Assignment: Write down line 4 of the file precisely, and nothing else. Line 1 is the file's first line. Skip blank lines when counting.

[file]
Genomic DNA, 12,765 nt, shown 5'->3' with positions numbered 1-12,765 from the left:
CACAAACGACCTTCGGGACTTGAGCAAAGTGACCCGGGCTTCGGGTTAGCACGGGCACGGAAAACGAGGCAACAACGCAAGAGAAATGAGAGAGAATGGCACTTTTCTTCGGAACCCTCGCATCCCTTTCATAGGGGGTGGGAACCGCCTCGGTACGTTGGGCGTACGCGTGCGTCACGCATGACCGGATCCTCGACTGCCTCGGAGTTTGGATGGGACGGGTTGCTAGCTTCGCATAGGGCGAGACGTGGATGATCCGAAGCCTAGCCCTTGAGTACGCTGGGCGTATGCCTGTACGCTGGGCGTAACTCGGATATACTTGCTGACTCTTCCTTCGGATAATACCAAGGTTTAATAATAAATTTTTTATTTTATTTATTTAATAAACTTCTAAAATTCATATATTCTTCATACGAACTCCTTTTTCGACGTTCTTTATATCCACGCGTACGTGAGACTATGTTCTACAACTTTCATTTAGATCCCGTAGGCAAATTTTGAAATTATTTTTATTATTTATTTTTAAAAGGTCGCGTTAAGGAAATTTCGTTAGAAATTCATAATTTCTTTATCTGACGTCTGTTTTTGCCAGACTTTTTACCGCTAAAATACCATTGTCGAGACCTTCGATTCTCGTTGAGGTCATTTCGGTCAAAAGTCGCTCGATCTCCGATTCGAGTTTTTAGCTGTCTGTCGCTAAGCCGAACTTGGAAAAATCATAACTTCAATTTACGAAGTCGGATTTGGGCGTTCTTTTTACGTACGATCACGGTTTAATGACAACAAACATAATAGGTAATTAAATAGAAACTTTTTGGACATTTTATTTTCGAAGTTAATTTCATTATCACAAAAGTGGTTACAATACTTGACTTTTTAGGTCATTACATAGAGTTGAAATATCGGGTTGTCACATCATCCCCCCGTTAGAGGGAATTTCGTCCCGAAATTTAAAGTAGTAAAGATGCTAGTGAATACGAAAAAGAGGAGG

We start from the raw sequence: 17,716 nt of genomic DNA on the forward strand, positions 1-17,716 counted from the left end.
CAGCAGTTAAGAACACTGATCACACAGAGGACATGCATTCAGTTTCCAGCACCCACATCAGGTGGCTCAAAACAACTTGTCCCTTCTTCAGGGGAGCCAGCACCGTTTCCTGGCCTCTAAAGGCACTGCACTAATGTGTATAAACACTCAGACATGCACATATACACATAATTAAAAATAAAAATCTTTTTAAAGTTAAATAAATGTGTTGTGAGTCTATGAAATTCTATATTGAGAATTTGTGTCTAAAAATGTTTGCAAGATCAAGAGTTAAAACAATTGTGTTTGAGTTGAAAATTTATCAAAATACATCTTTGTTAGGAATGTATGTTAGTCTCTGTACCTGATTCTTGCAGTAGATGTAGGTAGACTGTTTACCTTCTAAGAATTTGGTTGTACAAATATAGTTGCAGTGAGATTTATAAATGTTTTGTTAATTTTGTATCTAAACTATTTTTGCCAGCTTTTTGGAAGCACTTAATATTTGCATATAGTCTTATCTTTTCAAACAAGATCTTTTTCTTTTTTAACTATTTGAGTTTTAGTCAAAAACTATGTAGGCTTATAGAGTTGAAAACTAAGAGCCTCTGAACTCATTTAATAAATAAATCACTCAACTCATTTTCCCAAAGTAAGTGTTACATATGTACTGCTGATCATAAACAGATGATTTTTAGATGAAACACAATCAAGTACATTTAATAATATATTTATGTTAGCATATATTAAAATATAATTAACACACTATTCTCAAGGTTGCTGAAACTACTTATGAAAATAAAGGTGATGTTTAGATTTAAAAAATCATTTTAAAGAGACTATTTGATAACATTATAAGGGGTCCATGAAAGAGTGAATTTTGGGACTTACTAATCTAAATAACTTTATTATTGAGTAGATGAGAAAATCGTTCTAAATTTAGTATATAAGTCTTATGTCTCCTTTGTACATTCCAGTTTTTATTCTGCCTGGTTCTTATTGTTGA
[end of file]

CAGCAGTTAAGAACACTGATCACACAGAGGACATGCATTCAGTTTCCAGCACCCACATCAGGTGGCTCAAAACAACTTGTCCCTTCTTCAGGGGAGCCAGCACCGTTTCCTGGCCTCTAAAGGCACTGCACTAATGTGTATAAACACTCAGACATGCACATATACACATAATTAAAAATAAAAATCTTTTTAAAGTTAAATAAATGTGTTGTGAGTCTATGAAATTCTATATTGAGAATTTGTGTCTAAAAATGTTTGCAAGATCAAGAGTTAAAACAATTGTGTTTGAGTTGAAAATTTATCAAAATACATCTTTGTTAGGAATGTATGTTAGTCTCTGTACCTGATTCTTGCAGTAGATGTAGGTAGACTGTTTACCTTCTAAGAATTTGGTTGTACAAATATAGTTGCAGTGAGATTTATAAATGTTTTGTTAATTTTGTATCTAAACTATTTTTGCCAGCTTTTTGGAAGCACTTAATATTTGCATATAGTCTTATCTTTTCAAACAAGATCTTTTTCTTTTTTAACTATTTGAGTTTTAGTCAAAAACTATGTAGGCTTATAGAGTTGAAAACTAAGAGCCTCTGAACTCATTTAATAAATAAATCACTCAACTCATTTTCCCAAAGTAAGTGTTACATATGTACTGCTGATCATAAACAGATGATTTTTAGATGAAACACAATCAAGTACATTTAATAATATATTTATGTTAGCATATATTAAAATATAATTAACACACTATTCTCAAGGTTGCTGAAACTACTTATGAAAATAAAGGTGATGTTTAGATTTAAAAAATCATTTTAAAGAGACTATTTGATAACATTATAAGGGGTCCATGAAAGAGTGAATTTTGGGACTTACTAATCTAAATAACTTTATTATTGAGTAGATGAGAAAATCGTTCTAAATTTAGTATATAAGTCTTATGTCTCCTTTGTACATTCCAGTTTTTATTCTGCCTGGTTCTTATTGTTGA